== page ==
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#147853 - 09/18/06 01:08 PM Running two sets of mains
Stymie Offline
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Registered: 08/17/06
Posts: 132
Loc: Edge of Distraction
I tried searching on this but I'm probably not searching for the right terms. Let's say you wanted to run two sets of mains (M80s for example) and you have mono blocks for each speaker. Is it a simple matter of running the preouts into y cables and then to the amps? The left preout would feed a pair of amps via a y cable and subsequently a pair of M80s and the right preout would do the same.

Another option would be to only use a pair of amps with the speakers run in series. This would create a 2 Ohm load on each amp (I believe) and would assume the amps could handle the 2 Ohm load.

Is one better than the other? Another option?

Stymie
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#147854 - 09/18/06 02:16 PM Re: Running two sets of mains [Re: Stymie]
pmbuko Offline
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Registered: 04/02/03
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Loc: Leesburg, Virginia
If you want to run both pairs of mains simultaneously, then splitting the pre-outs via a Y-cable is probably the best solution. Keep in mind that when you split a signal like that, each branch of the split will receive a weaker signal. This isn't usually a problem since you can just turn up the volume.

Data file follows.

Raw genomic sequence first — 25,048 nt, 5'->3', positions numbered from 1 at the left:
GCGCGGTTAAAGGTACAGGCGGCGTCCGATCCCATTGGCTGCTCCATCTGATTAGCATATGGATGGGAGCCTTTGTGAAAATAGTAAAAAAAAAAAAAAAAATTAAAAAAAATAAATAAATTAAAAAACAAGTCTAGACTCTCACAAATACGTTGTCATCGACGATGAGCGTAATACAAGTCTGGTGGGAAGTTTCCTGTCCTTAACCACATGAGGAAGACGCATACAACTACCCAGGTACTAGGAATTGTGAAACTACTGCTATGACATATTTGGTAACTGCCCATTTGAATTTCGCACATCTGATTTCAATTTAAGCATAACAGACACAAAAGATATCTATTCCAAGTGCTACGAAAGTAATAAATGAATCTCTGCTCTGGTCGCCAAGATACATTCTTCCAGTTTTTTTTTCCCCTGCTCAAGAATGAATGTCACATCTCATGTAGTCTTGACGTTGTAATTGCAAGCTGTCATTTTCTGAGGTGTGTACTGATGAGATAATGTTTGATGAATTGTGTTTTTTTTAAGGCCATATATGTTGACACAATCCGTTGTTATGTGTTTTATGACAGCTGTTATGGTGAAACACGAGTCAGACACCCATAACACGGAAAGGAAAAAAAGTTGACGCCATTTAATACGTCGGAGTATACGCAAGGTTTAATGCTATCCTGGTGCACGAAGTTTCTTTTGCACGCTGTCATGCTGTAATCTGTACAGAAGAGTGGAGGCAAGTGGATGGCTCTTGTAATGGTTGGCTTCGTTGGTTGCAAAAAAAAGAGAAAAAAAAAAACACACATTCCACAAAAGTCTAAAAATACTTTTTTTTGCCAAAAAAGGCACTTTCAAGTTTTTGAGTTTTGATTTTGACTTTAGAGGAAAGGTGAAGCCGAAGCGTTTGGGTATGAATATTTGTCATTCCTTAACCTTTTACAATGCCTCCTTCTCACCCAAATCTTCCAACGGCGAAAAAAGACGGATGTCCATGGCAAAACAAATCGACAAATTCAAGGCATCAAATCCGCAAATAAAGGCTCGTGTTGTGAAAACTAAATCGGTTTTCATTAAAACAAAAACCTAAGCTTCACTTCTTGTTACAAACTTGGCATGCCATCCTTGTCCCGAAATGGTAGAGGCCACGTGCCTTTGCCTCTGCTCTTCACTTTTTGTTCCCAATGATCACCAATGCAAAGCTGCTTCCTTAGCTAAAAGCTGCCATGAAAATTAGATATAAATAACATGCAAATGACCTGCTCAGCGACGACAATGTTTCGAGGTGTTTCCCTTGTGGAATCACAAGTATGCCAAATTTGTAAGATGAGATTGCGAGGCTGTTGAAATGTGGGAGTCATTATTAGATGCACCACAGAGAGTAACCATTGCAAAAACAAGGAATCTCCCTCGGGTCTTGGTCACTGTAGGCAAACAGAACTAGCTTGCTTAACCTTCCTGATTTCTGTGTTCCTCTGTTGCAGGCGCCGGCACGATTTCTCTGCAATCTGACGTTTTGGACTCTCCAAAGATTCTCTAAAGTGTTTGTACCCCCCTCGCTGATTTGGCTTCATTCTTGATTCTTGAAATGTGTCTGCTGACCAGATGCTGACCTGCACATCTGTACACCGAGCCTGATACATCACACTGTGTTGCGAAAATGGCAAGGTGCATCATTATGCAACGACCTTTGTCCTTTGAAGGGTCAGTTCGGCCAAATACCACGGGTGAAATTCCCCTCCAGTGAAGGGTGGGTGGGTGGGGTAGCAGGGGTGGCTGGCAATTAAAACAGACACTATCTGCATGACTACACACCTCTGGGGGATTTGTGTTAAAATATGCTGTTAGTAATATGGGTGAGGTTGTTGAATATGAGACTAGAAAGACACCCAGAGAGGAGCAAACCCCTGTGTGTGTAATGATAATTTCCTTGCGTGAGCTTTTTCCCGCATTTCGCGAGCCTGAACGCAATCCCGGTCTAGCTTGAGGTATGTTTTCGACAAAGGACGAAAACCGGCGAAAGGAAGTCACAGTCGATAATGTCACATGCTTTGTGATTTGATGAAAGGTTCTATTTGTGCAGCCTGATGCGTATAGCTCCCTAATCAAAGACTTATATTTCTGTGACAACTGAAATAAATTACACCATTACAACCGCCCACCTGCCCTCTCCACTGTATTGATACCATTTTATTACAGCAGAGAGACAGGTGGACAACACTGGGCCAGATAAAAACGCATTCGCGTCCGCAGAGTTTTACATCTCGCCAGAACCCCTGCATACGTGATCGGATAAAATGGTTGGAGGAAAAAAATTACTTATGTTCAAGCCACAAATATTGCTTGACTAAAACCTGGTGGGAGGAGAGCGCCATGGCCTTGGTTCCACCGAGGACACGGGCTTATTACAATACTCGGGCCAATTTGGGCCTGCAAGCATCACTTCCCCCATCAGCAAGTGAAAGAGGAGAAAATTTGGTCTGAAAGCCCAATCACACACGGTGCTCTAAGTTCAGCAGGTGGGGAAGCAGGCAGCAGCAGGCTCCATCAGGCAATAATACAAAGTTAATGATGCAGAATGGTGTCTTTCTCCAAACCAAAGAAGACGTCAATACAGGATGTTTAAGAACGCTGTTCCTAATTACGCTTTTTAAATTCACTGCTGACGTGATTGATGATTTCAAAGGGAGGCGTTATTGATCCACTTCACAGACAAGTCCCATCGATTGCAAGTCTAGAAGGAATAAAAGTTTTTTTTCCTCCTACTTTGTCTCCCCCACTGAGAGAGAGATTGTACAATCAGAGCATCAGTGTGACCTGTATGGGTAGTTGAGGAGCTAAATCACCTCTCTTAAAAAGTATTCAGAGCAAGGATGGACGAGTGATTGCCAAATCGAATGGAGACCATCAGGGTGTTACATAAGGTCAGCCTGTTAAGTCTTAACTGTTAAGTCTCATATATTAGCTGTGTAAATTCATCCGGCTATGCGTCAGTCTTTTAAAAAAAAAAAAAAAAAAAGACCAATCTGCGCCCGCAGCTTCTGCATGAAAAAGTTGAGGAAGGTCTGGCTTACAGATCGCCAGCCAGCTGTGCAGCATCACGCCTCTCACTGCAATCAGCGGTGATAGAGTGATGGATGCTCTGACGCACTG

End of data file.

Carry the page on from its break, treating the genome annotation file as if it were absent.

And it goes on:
As to running the speakers in series, it would actually double the ohm rating (totalling 8 Ohms), not halve it. Running speakers in series is not recommended because as the signal passes from the first speaker to the second, the resistance of the first speaker changes the signal. So the signal going into the first speaker in the line won't be identical to the signal entering the second speaker.

A series connection looks like this:

AMP <====> Speaker 1 <====> Speaker 2

What you'd want to do is run the speakers in parallel. This prevents the two speakers from interacting, but it does halve the resistance (effective 2 Ohm resistance).

A parallel connection looks like this:

Speaker 1 <====> AMP <====> Speaker 2
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#147855 - 09/18/06 04:37 PM Re: Running two sets of mains [Re: pmbuko]
pmbuko Offline
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Registered: 04/02/03
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Loc: Leesburg, Virginia
A little birdie told me my serial and parallel diagrams are a bit misleading so I'm making a correction. Here's a better illustration.


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#147856 - 09/18/06 04:37 PM Re: Running two sets of mains [Re: pmbuko]
Stymie Offline
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Registered: 08/17/06
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Thanks! I had the right idea, but used the wrong terminology. I was thinking parallel and used series. At least I was on the right track.